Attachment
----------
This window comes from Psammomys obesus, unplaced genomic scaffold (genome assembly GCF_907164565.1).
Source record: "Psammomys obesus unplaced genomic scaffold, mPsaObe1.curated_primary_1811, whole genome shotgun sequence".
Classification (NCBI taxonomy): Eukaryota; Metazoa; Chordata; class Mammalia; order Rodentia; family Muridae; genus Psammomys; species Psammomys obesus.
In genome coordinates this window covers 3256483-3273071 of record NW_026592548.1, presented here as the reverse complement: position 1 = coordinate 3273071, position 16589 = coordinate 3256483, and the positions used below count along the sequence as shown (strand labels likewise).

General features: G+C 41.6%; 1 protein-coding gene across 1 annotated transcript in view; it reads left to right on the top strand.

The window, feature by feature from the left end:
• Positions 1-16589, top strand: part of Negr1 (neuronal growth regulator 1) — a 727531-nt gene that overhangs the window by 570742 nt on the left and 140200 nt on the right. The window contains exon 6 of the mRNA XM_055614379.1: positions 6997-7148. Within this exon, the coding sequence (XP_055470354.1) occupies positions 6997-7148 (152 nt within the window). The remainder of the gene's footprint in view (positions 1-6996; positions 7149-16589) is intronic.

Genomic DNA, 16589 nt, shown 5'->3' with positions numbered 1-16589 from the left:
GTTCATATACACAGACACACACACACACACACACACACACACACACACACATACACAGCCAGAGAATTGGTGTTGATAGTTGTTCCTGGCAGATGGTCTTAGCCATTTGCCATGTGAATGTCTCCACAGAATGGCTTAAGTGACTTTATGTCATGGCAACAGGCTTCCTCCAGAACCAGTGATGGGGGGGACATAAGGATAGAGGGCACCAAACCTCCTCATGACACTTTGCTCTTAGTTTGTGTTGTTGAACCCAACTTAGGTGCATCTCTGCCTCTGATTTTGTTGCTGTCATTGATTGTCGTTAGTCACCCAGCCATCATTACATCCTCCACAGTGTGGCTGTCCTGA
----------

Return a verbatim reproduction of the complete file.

This window comes from Psammomys obesus, unplaced genomic scaffold (genome assembly GCF_907164565.1).
Source record: "Psammomys obesus unplaced genomic scaffold, mPsaObe1.curated_primary_1811, whole genome shotgun sequence".
Classification (NCBI taxonomy): Eukaryota; Metazoa; Chordata; class Mammalia; order Rodentia; family Muridae; genus Psammomys; species Psammomys obesus.
In genome coordinates this window covers 3256483-3273071 of record NW_026592548.1, presented here as the reverse complement: position 1 = coordinate 3273071, position 16589 = coordinate 3256483, and the positions used below count along the sequence as shown (strand labels likewise).

General features: G+C 41.6%; 1 protein-coding gene across 1 annotated transcript in view; it reads left to right on the top strand.

The window, feature by feature from the left end:
• Positions 1-16589, top strand: part of Negr1 (neuronal growth regulator 1) — a 727531-nt gene that overhangs the window by 570742 nt on the left and 140200 nt on the right. The window contains exon 6 of the mRNA XM_055614379.1: positions 6997-7148. Within this exon, the coding sequence (XP_055470354.1) occupies positions 6997-7148 (152 nt within the window). The remainder of the gene's footprint in view (positions 1-6996; positions 7149-16589) is intronic.

Genomic DNA, 16589 nt, shown 5'->3' with positions numbered 1-16589 from the left:
GTTCATATACACAGACACACACACACACACACACACACACACACACACACATACACAGCCAGAGAATTGGTGTTGATAGTTGTTCCTGGCAGATGGTCTTAGCCATTTGCCATGTGAATGTCTCCACAGAATGGCTTAAGTGACTTTATGTCATGGCAACAGGCTTCCTCCAGAACCAGTGATGGGGGGGACATAAGGATAGAGGGCACCAAACCTCCTCATGACACTTTGCTCTTAGTTTGTGTTGTTGAACCCAACTTAGGTGCATCTCTGCCTCTGATTTTGTTGCTGTCATTGATTGTCGTTAGTCACCCAGCCATCATTACATCCTCCACAGTGTGGCTGTCCTGA